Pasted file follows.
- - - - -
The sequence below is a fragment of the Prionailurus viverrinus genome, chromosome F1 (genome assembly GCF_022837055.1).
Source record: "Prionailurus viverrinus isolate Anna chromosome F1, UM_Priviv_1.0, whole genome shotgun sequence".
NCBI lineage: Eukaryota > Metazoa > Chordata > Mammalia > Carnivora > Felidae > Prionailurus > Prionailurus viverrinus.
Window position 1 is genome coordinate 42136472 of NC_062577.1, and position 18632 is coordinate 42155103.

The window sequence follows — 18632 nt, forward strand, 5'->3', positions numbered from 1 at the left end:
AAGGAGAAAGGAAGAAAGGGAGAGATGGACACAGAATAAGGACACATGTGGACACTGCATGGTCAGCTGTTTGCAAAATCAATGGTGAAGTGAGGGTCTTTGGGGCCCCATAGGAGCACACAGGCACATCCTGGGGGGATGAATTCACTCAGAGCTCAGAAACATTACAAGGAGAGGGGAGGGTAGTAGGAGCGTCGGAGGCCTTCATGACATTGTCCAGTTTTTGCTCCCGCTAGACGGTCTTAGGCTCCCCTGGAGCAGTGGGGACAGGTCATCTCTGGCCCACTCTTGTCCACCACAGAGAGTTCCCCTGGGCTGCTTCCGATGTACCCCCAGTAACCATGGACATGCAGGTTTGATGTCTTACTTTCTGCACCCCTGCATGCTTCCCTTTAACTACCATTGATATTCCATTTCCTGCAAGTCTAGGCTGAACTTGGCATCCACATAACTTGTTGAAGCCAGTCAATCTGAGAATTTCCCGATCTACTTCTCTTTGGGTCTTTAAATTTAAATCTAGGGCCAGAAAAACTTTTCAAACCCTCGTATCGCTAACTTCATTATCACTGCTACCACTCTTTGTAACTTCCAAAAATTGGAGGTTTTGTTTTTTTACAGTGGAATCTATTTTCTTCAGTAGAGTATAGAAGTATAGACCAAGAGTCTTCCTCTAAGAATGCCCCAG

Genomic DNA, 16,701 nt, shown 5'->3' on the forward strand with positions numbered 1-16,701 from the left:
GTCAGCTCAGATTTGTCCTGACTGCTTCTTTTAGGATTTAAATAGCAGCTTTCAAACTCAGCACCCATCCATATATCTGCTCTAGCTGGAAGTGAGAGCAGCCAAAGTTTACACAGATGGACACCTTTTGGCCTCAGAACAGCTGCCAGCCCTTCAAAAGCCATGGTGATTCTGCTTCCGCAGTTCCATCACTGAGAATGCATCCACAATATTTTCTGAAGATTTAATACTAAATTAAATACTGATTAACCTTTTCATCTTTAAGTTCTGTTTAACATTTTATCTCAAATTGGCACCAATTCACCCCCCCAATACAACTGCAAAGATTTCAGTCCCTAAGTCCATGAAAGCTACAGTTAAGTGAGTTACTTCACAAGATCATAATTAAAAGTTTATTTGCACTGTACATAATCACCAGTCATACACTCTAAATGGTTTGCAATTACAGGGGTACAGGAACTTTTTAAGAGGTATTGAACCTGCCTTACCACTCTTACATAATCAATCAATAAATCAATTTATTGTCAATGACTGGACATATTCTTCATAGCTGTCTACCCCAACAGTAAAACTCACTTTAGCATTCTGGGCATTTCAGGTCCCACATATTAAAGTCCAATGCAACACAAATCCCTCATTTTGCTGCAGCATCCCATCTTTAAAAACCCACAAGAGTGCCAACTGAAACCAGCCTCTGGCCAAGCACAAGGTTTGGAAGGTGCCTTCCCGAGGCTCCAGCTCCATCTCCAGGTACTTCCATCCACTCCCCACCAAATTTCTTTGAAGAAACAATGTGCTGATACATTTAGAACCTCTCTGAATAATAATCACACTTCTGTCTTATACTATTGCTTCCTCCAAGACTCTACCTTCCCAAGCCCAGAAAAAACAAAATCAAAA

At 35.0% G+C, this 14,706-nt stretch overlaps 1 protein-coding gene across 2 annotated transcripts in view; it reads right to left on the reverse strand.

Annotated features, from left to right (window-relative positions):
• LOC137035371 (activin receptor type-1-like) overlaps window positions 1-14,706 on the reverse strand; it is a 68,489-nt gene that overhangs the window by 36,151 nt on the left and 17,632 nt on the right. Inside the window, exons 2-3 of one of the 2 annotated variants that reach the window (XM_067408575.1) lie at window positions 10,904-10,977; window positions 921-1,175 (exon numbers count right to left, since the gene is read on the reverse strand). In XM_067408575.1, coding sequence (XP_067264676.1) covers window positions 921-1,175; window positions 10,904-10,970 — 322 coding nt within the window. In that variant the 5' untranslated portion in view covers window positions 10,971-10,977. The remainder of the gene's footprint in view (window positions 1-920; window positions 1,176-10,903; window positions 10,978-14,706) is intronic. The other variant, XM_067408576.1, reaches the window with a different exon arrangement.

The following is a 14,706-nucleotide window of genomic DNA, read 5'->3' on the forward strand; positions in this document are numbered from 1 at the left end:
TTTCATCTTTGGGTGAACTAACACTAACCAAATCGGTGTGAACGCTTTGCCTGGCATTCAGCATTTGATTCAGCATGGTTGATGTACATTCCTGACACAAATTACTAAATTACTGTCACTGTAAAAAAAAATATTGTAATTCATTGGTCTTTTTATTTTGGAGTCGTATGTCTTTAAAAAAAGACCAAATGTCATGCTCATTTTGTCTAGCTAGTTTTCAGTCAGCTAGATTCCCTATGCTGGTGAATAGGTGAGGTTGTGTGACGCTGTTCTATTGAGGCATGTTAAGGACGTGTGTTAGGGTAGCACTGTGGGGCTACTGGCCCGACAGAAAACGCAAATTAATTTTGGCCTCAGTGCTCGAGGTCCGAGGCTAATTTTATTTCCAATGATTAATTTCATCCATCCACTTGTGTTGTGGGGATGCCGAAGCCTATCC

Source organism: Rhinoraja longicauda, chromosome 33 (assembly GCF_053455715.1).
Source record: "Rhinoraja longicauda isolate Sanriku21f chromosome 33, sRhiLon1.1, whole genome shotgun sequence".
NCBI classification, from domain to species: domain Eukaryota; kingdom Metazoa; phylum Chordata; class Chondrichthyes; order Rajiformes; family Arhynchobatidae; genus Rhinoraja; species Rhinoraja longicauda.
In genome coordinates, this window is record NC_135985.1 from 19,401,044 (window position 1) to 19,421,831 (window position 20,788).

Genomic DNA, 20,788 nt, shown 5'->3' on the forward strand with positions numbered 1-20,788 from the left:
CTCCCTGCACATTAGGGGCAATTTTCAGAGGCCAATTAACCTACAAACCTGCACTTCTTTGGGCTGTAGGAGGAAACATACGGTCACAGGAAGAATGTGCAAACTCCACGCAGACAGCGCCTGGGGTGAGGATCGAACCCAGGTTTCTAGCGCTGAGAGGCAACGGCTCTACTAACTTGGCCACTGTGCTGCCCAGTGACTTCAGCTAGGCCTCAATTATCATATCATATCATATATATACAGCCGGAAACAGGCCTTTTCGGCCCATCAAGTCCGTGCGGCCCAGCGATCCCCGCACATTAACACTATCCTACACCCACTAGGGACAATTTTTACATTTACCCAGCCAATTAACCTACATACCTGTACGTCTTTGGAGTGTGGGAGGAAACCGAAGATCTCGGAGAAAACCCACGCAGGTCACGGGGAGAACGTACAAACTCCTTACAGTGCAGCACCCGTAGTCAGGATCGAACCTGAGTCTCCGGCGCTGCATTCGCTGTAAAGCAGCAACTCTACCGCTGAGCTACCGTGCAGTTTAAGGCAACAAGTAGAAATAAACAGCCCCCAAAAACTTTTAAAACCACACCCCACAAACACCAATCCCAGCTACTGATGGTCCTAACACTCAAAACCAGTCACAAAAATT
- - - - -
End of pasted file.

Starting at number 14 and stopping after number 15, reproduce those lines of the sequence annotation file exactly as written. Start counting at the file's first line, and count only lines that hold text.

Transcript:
Source organism: Rhinoraja longicauda, chromosome 33 (assembly GCF_053455715.1).
Source record: "Rhinoraja longicauda isolate Sanriku21f chromosome 33, sRhiLon1.1, whole genome shotgun sequence".